Selma. “... seeing what [director Ava DuVernay is] capable of with a bigger budget and a major studio behind her has been breathtaking. ”

The Social Network
The Social Network. “[Facebook] was—it is—more intuitive, more interactive, more versatile, and when more and more of my friends starting becoming part of it, suddenly it was much harder to resist. But boy, can it take you over.”

Take Shelter. “... the film takes on the level of allegory.”

Toy Story 3. “... If a film like that doesn't win Best Picture, who knows how long it'll be before another animated film gets that close—even with a Best Picture nomination?”

Under the Skin. “...[Scarlett] Johansson's unnamed character emulates humanity well: she dresses like a human, drives a car like one, and talks to people like one, and no one suspects any different, even though it's all a lie...”

Whiplash. “... Fletcher believes Andrew is that one-in-a-million talent that every teacher dreams of, and he does some unforgivable things to attempt to bring that talent out.”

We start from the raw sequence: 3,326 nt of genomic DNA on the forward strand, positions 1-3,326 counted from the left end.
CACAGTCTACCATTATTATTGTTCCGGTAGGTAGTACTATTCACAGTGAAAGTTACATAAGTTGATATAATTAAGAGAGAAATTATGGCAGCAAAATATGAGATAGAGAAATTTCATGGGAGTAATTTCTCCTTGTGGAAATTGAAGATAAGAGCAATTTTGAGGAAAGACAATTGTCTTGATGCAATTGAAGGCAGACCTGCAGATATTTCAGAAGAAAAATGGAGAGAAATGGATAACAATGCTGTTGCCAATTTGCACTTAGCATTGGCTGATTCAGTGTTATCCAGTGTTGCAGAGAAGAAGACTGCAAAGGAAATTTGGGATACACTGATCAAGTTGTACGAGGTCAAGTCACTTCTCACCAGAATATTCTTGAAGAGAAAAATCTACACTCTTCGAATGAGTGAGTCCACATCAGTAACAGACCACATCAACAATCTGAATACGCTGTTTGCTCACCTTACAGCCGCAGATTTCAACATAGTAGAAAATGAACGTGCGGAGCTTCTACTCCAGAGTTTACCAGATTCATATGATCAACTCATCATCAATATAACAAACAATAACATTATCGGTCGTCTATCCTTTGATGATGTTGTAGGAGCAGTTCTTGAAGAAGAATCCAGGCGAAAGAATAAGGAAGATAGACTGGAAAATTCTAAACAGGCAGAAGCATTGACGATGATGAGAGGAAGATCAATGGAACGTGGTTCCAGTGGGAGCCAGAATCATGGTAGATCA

Winter’s Bone
Winter’s Bone. I never got around to writing a post on it in 2010, but if I had, it would’ve made my top ten that year for sure. It was the movie that introduced us to Jenny Lawrence and showed us how fierce an actress she was, and could be. Props also to director/co-screenwriter Debra Granik for crafting a visually appealing film with strong performances all around.

Zero Dark Thirty. “...along with The Hurt Locker, [director Kathryn Bigelow] has made two outstanding modern war films that will not only stand the test of time, but will be a document to this tumultuous period in American history...”


  1. Ten years! Congrats, Rich! I'm looking forward to your 10th Anniversary Bash in August.

  2. Like I said, this was gonna be part of it—a big part. Now I dunno what I plan to do! I’ll have to rethink it.